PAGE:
Subject: [Tweeters] Pied-billed Grebe nest Date: Thu Jul 29 11:54:58 PDT 2021 From: Gary Bletsch - garybletsch at yahoo.com
Yesterday, the 29th of July, I saw a pile of eggs in a nest that had been occupied by a Pied-billed Grebe on my previous two observations. This was at the Fir Island Game Range, AKA Wylie Slough. The nest is easy to see from the blind--the one with the absurdly low ceiling and the yellow warning point. Looking out from the blind, one can see the nest on the right, near the start of a little embayment of the water there, where the reeds turn a corner.
On the 19th and again on the 21st of this month of July, a pair of the grebes were both present there. Each time, one grebe was foraging in the water, the other sitting on the nest.
Yesterday, though, I was surprised to see the nest unoccupied. There was a pile of eggs in there. They looked to be Pied-billed Grebe eggs, about 4 to 5 centimeters long and light robin's-egg blue in color.
One adult Pied-billed Grebe was in the water about twenty meters from the nest. I was wondering if the nest had been abandoned, or if perhaps the parents had left off incubation during a late-afternoon period of hot weather.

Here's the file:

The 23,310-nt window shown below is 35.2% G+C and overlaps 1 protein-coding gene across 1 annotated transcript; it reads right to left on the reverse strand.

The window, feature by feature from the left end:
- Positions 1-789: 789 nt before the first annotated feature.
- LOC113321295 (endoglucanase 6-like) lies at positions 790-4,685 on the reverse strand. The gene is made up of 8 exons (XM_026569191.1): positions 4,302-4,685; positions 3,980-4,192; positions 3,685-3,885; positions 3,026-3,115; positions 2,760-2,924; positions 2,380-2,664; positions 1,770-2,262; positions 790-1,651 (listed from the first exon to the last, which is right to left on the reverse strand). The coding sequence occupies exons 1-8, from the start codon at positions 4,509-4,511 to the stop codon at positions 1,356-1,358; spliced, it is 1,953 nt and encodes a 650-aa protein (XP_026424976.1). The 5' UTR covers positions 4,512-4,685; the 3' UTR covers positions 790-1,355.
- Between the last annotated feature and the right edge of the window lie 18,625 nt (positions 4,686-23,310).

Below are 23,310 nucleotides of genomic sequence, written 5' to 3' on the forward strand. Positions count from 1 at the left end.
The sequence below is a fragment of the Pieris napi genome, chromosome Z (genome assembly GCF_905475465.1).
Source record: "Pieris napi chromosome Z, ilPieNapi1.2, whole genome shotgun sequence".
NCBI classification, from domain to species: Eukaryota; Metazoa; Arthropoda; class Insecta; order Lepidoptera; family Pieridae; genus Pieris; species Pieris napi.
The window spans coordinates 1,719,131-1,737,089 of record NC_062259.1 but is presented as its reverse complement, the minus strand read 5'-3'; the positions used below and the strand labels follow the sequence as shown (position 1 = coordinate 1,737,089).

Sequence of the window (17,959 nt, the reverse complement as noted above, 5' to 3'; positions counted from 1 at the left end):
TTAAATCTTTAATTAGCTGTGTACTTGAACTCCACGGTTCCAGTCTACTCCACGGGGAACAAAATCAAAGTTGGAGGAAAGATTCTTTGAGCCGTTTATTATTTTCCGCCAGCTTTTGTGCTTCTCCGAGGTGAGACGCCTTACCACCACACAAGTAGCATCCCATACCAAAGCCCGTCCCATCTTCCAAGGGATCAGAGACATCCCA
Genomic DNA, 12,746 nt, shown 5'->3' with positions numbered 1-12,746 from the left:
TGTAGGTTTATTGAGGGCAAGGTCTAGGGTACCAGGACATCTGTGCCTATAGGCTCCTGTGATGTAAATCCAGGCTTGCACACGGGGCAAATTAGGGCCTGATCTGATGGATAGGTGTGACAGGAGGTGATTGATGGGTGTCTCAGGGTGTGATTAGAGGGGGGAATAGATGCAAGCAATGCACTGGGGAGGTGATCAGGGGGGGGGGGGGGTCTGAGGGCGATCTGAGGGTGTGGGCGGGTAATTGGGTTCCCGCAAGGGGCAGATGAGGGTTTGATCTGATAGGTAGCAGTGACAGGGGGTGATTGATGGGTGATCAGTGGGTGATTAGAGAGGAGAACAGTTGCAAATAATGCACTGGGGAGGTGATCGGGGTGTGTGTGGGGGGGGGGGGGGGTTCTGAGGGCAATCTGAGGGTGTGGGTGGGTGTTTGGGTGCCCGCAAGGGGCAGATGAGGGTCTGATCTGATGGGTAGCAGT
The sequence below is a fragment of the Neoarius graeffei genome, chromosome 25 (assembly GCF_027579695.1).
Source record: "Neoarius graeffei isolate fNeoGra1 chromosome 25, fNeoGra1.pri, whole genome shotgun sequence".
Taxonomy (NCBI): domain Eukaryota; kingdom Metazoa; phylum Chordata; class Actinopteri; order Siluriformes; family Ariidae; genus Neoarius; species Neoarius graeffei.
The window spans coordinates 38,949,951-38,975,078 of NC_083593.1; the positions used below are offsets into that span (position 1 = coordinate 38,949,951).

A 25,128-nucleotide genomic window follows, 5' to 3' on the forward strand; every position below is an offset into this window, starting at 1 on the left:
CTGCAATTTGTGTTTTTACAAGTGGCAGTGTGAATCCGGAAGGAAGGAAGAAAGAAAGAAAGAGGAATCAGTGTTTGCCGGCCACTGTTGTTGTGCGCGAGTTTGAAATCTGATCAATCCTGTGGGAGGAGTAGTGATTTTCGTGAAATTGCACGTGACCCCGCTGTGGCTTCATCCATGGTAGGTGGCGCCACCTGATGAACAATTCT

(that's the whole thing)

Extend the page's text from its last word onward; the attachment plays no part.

I have not seen any baby grebes or juvenile grebes at this site this year, although I did see one juvenile at Fir Island Farm Reserve on the 14th of July, not terribly far from the Game Range.
It will be interesting to see what happens with this nest, as the breeding season winds down.
Another interesting phenomenon there is the sudden change in the abundance of ducks. Until last week, Gadwalls had been the most numerous ducks at the Game Range, by far. Then, on the 21st of July, Mallards appeared to outnumber the Gadwall, but not by any overwhelming margin. Yesterday, there were at least 50 Mallards there, but I had to search and search to find a lone Gadwall!
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